To help you put together the ultimate Oscar ballot, we’re weighing the predictions of one aggregate (Movie City News’ “Gurus of Gold,” which weighs the votes of 14 terrific critics) and four individuals not included in that poll. Melena Ryzik, aka “The Carpetbagger” of The New York Times, has been paying plenty of attention to this stuff, and offers some pretty reasonable predictions. Also at the Times, election guru Nate Silver has offered up his predictions, based more on critics awards and other bellwethers than intangibles like “buzz.” This is his third time on the Oscar beat; in previous years, he had a 75% success rate. We also threw the predictions of Indiewire’s Peter Knegt into the mix.
And while Roger Ebert’s tendency to pick his favorite instead of the likely winner has made him less than reliable at guessing accurately (in 2011, he got Best Picture, Best Director, Best Original Screenplay, Best Supporting Actor, and Best Supporting Actress wrong), he frequently pulls one out (he was about the only one who called that 2006 win for Crash), and his headline trumps his belief that “I may have them all right.” (He probably doesn’t.)
So let’s kick through the categories, and figure out what your safest bets might be.
BEST PICTURE: Argo
It’s not even close. All but two of the “Gurus” have picked it to win; so do Knegt, Ebert, and Ryzik. Silver has it more than three times as likely to triumph as its closest competitor. The way conventional wisdom has turned on this one is all but unprecedented in recent Oscar-watching; when the nominees were announced last month, your film editor and just about everyone else figured Argo didn’t stand a chance, since it wasn’t up for Best Director (and no film has won Best Picture without at least a nomination for its director since Driving Miss Daisy, back in 1990). But then Argo started winning everything, almost in spite of its chances, and now everyone is betting the bank on it taking the big prize. It’s a safe bet; Hollywood loves making fun of itself, it loves actors-turned-directors (ask Clint Eastwood, or 1990’s Best Director/Best Picture winner Kevin Costner, or 1995’s, Mel Gibson), and if Argo doesn’t get people passionate, most can at least agree that it’s pretty good.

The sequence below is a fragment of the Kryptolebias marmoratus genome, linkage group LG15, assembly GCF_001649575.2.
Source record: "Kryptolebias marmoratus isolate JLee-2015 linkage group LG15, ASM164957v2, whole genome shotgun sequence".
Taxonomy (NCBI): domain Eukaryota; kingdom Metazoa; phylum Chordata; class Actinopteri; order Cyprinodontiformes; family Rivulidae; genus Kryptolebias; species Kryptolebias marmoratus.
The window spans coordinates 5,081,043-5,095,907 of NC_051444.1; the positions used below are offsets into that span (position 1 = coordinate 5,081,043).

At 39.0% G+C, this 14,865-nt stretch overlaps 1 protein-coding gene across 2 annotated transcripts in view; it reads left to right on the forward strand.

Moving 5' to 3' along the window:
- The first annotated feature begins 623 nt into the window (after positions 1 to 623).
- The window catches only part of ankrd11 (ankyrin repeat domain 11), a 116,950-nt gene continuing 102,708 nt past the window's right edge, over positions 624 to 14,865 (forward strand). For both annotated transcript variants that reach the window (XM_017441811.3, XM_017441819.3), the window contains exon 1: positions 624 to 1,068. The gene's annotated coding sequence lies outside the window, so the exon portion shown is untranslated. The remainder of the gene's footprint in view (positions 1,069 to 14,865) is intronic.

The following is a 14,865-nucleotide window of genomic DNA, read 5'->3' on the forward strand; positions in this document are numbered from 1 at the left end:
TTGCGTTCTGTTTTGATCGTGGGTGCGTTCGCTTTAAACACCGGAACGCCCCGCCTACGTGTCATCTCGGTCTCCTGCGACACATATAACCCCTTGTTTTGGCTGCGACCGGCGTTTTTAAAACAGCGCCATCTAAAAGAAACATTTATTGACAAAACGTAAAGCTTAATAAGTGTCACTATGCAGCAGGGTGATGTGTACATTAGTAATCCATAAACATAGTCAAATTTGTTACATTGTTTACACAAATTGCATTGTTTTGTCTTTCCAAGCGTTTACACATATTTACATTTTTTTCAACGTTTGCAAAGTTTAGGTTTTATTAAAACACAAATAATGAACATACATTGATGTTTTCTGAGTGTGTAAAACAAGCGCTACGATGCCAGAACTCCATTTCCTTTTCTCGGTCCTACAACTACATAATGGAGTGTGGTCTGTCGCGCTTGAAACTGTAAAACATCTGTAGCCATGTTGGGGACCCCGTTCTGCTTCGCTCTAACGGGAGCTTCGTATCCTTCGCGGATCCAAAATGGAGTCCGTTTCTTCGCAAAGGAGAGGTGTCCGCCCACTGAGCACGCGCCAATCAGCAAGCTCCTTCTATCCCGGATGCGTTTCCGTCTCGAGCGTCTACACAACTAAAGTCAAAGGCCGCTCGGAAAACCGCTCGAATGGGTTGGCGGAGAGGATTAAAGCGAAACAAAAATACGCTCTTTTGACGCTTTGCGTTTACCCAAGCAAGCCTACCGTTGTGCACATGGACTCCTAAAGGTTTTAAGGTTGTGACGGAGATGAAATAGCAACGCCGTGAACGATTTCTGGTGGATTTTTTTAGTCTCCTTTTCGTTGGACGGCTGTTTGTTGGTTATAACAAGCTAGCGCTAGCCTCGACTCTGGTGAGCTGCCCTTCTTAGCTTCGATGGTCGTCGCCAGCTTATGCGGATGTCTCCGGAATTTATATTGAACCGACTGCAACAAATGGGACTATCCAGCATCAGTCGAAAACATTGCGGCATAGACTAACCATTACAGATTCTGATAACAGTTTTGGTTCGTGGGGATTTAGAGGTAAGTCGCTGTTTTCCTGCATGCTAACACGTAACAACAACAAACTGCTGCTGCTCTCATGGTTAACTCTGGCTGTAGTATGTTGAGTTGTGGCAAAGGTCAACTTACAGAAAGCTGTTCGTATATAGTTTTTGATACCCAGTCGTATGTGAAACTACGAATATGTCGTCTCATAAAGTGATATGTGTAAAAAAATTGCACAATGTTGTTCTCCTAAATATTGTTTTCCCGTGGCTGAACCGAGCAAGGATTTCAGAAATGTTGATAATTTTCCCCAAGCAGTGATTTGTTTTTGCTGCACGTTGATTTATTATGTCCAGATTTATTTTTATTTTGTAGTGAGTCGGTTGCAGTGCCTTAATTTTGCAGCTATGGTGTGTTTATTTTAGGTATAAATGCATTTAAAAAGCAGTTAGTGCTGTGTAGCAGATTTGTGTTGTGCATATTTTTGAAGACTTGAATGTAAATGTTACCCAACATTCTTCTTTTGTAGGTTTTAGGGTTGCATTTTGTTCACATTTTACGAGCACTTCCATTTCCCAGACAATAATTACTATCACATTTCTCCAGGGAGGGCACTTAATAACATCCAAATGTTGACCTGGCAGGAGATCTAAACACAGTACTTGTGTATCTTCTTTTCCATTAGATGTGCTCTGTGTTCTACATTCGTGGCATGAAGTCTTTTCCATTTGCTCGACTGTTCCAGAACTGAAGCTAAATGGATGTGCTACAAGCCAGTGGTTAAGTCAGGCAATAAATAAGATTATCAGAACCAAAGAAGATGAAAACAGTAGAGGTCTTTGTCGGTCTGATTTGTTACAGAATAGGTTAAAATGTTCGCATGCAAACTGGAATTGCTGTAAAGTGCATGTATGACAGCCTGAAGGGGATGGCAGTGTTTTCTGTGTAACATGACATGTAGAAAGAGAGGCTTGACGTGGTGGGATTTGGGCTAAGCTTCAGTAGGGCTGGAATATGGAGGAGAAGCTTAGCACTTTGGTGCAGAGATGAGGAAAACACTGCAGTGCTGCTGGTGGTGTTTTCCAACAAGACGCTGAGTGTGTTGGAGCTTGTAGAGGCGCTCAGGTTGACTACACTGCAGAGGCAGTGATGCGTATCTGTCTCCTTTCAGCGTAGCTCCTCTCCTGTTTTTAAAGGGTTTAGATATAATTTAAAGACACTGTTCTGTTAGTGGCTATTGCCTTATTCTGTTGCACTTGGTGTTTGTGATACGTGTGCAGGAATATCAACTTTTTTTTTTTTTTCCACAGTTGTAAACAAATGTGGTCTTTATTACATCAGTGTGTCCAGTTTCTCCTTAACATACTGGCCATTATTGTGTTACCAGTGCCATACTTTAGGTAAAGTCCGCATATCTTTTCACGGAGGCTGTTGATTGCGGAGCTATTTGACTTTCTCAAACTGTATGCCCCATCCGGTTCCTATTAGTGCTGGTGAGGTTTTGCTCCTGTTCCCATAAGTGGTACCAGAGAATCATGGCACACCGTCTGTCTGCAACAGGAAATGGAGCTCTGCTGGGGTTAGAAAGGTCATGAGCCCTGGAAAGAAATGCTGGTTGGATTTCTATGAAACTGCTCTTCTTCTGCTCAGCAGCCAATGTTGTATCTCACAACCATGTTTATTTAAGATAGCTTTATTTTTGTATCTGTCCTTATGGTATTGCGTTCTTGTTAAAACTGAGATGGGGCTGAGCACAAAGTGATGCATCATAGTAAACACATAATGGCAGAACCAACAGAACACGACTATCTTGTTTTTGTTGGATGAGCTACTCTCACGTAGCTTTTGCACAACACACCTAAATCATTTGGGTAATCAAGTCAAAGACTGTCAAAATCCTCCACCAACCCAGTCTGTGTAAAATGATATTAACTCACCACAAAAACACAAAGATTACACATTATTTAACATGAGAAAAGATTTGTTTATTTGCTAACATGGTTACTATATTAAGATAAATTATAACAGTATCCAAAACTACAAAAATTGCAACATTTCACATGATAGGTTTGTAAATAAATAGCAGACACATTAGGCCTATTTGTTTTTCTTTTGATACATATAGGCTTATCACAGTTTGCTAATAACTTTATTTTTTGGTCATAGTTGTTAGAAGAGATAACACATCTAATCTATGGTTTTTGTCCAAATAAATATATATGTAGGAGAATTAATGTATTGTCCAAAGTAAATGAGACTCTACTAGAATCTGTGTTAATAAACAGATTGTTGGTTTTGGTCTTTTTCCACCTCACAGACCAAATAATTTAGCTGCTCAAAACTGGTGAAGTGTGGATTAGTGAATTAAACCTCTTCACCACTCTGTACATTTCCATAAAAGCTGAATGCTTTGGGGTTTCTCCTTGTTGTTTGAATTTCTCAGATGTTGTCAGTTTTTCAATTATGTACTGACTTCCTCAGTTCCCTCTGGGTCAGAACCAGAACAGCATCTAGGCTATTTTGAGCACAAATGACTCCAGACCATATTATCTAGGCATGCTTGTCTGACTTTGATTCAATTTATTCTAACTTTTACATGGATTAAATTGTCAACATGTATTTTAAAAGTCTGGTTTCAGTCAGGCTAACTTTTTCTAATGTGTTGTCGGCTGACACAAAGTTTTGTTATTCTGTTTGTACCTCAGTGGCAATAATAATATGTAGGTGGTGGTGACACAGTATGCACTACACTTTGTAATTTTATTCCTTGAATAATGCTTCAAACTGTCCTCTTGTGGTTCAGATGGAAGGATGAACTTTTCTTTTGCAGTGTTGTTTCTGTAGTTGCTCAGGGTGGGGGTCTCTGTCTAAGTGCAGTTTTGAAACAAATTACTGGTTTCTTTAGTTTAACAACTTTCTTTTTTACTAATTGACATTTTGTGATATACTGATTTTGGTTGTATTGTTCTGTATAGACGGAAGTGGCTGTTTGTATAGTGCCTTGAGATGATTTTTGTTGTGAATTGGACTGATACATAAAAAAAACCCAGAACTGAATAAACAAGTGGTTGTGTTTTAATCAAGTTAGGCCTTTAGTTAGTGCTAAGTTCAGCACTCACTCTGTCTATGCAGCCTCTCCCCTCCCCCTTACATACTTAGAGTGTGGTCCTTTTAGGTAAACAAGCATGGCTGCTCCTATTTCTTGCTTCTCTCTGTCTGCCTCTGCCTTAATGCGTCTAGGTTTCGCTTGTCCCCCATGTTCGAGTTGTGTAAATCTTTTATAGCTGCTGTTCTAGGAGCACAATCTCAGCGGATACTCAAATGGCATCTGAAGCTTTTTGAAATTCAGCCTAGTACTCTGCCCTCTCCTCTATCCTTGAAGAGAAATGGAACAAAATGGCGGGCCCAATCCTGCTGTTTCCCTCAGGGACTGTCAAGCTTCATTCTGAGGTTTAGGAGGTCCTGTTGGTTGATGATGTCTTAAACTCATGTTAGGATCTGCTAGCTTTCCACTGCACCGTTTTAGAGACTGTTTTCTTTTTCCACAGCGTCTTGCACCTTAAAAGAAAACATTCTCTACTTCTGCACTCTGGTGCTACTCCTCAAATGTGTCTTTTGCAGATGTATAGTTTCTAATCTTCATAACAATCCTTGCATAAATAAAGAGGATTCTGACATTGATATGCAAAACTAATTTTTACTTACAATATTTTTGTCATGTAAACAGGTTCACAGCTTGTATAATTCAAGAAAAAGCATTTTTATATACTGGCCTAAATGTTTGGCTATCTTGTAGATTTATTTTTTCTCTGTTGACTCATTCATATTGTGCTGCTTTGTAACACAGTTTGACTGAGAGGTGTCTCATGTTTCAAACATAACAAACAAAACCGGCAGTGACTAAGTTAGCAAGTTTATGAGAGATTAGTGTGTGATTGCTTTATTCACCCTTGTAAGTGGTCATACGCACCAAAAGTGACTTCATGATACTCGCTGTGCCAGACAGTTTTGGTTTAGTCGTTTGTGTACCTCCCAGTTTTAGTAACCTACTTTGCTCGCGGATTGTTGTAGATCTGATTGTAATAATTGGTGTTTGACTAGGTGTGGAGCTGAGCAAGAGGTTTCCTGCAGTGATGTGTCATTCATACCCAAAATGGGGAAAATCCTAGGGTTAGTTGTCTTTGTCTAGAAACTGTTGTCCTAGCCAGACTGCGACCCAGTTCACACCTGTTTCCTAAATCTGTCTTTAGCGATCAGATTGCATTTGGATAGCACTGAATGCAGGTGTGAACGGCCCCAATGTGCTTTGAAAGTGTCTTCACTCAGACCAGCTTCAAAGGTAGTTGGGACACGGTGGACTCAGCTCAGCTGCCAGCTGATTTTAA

BEST DIRECTOR: Steven Spielberg
This one’s tougher to peg. The Gurus’ aggregate pick is Life of Pi’s Ang Lee, but it’s a squeaker — Lincoln’s Steven Spielberg is very close. Ryzik also bets on Lee. But Ebert and Knegt are predicting Spielberg, and Silver’s statistical model has Spielberg out front (but just barely). So it’s a toss-up, but we say to bet on Spielberg; it’s going to be seen as a consolation prize for initial Best Picture front-runner Lincoln, just like the Best Director award he won in 1999 for Saving Private Ryan.
BEST ACTRESS: Jennifer Lawrence
Early on, particularly in the critics’ awards, it seemed like this was Jessica Chastain’s prize, but Zero Dark Thirty’s unfortunate status as a political football appears to have weakened her chances (which stinks). Ebert, Ryzik, and Silver also guess Lawrence, while Knegt thinks Emmanuelle Riva takes it, as “a rare case where she’s both a sentimental choice and the most deserving winner.” The Gurus all picked Lawrence and Riva as first and second most likely, with just a few more predicting Lawrence. We say, never underestimate Oscar voters’ lack of interest in watching movies with subtitles.
BEST ACTOR: Daniel Day-Lewis
The only safer bet than Argo is Academy fave Day-Lewis as the title character in Lincoln; it barely seems to have occurred to anyone that he might not win it. He’s the top pick for every single Guru, and all four of our additional prognosticators. Day-Lewis takes this one in a walk.
BEST SUPPORTING ACTRESS: Anne Hathaway
Hathaway’s unbroken-take, up-real-close, live-singing performance of “I Dreamed a Dream” made her such a clear favorite for this one that they might as well have given her the statue during the movie. First choice for all of the Gurus, and all of the other prognosticators as well.